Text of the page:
Schemes of arrangement (shareholder-approved mergers) have always been part of the UK public M&A scene.
There was a time, however, when they were relatively arcane and pretty unusual. And yet nowadays schemes have become the preferred way of proceeding for many offerors, so much so that the Takeover Panel is intending to consult on changes to the Takeover Code to make it more tailored to fit the mechanics of schemes. So why did the scheme go from ugly duckling to swan?A scheme of arrangement will give the offeror 100 per cent of the target, or nothing. If an acquiror uses an offer and then, unless they proceed very carefully, insists on a 90 per cent acceptance condition and does not waive it, they cannot be sure of getting 100 per cent of the target. This is because it can be very difficult to acquire 90 per cent of a target through market purchases and acceptances of an offer.
If an offer is declared unconditional at a lower level, there will always be a chance that the hoped for acceptances do not arrive, or that a hedge fund or activist fund manager will intervene and end up with a stake in the target that cannot be acquired compulsorily. Certainly in a public-to-private leveraged buyout this makes lending banks very nervous and may dilute the returns of the private equity house. Hence one of the key reasons why schemes of arrangement are increasingly the weapon of choice for public-to-private takeovers.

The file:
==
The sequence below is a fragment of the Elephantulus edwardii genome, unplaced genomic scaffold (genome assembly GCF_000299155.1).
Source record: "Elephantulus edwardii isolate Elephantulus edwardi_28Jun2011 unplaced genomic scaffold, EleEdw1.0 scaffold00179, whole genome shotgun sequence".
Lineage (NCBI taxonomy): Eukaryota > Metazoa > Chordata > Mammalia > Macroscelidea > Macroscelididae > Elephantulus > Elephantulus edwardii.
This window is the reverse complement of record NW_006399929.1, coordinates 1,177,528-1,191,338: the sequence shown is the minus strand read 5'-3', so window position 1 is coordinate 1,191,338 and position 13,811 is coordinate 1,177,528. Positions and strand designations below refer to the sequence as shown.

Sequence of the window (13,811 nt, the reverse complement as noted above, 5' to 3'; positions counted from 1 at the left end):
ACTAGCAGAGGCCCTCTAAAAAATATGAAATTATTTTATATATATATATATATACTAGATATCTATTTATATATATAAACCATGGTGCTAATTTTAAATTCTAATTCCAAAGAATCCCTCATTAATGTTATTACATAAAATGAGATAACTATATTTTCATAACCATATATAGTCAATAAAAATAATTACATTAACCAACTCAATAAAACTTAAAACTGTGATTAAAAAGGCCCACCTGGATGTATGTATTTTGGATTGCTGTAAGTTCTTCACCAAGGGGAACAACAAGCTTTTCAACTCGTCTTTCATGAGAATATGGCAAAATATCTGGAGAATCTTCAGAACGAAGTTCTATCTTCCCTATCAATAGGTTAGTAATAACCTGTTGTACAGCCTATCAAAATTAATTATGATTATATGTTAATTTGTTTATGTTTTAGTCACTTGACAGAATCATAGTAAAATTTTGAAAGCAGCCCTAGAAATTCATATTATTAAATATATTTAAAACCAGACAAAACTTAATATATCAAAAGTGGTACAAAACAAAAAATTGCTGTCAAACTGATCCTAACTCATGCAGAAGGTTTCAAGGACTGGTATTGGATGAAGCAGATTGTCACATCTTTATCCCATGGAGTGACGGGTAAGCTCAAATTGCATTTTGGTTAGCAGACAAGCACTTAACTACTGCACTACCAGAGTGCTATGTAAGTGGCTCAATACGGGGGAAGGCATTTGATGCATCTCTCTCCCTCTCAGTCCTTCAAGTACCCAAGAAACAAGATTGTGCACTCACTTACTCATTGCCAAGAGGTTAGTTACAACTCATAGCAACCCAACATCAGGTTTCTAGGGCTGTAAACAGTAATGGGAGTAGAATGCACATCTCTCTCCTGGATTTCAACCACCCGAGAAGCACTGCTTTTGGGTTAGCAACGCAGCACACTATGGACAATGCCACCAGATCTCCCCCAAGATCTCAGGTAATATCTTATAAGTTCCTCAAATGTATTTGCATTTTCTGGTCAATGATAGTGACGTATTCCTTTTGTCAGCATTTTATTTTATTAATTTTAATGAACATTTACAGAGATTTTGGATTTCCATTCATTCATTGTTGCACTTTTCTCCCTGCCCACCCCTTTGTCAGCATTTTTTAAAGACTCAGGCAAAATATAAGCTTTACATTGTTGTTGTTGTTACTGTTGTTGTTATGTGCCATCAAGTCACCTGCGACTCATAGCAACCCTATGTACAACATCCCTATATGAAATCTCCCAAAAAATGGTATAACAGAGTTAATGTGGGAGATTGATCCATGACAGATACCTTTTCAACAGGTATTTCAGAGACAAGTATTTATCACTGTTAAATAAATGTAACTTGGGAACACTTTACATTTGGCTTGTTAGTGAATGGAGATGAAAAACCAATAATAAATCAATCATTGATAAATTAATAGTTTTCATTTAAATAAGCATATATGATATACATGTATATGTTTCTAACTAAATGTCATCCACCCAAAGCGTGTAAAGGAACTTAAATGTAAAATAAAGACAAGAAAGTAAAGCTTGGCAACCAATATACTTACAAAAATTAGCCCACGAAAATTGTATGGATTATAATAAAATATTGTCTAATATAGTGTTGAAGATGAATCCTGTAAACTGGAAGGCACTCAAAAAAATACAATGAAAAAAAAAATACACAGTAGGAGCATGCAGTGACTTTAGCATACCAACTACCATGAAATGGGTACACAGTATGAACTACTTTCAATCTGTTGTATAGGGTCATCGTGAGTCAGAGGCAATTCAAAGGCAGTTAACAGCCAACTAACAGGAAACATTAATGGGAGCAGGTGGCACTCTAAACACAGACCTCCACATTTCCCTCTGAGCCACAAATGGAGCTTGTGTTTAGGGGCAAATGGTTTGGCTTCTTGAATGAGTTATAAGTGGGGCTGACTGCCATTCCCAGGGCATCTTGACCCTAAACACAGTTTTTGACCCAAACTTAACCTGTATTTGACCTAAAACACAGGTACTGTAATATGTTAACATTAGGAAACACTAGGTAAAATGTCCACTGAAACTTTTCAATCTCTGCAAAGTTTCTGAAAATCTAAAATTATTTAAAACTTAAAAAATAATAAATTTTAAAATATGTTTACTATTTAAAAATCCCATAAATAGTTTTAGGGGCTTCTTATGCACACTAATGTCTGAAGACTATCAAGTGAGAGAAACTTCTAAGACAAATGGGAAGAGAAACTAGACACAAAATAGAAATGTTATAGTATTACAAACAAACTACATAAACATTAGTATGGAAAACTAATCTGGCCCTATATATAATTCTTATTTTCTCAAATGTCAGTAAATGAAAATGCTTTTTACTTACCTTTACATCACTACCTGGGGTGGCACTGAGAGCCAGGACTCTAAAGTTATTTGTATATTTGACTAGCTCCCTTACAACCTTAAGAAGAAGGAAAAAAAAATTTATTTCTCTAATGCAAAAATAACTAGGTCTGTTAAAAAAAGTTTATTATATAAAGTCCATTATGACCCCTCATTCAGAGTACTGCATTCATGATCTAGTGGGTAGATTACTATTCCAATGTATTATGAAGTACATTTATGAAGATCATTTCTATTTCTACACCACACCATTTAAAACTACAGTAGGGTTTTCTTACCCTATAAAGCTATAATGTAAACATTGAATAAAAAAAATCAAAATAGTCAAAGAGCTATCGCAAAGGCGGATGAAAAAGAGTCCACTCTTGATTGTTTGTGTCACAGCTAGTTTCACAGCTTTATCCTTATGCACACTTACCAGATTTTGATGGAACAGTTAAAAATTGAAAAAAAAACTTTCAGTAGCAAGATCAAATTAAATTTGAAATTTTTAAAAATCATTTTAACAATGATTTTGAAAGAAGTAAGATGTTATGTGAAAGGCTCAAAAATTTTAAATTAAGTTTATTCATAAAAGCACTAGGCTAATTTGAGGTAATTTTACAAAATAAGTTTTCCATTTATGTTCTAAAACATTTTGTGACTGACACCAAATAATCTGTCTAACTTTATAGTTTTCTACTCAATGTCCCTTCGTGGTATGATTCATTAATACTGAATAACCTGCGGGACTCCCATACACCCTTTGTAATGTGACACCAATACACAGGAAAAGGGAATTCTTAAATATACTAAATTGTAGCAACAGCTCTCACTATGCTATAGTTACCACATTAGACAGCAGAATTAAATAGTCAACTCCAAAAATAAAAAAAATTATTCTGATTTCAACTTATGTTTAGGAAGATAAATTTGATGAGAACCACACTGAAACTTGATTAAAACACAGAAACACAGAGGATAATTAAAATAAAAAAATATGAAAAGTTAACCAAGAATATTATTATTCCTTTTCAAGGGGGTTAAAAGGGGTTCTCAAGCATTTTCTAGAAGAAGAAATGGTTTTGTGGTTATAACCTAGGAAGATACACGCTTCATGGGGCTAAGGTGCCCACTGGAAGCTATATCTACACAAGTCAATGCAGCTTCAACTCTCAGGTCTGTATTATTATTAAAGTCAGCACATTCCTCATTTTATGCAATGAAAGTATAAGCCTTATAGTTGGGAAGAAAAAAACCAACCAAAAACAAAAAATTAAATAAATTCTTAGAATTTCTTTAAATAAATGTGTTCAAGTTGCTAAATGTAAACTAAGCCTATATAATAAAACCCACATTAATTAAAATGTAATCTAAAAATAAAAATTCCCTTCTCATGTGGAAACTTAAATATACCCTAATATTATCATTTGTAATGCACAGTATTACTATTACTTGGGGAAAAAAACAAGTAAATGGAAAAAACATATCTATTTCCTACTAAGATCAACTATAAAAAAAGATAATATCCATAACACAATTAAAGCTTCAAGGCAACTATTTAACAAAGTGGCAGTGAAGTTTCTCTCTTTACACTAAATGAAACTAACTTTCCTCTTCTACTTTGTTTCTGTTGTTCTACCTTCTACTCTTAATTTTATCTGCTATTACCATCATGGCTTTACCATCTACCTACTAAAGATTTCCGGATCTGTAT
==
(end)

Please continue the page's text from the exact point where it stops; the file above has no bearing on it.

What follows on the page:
It is often said that the threshold for getting a scheme of arrangement through is lower than an offer. Seventy five per cent of the shares actually voted is required to approve the transaction, as opposed to 90 per cent of all shares in an offer (if a squeeze-out is the goal).
This may be true, but given that every company will have a passive register, it is also true that ‘anti’ votes have a magnified effect: the bidder needs to get three votes in favour for every one that is actually cast against. In other words, the threshold will be lower if there is apathy, but things become tricky when there is actual opposition to the scheme. An offer will always be quickest if a bidder is prepared to have a minority post-deal and is prepared to declare it unconditional as to acceptances at 50 per cent.
Shares in which the offeror is interested cannot be voted in favour of the scheme. The position is slightly different under an offer, where any shares purchased by the offeror after the offer has been made can be counted towards satisfying the 90 per cent level required for squeeze-out. Of course, there are further considerations here in making market purchases, such as the maximum price that can be paid and limits on the size of the stake.
Schemes of arrangement save stamp duty at 0.5 per cent on the total cost of the offer, which is no small matter.
Also in favour of a scheme has been recent clarification of the fact that two competing offerors can now both use schemes of arrangement (the recent Tata/CNS/Corus debacle) and that an offeror that starts out with a scheme can ‘flip’ to an offer if a scheme becomes too cumbersome.
So, with all these things going for a scheme, in many cases the most significant disadvantage will be that it involves putting so much more of the responsibility for the execution of the deal in the hands of the lawyers.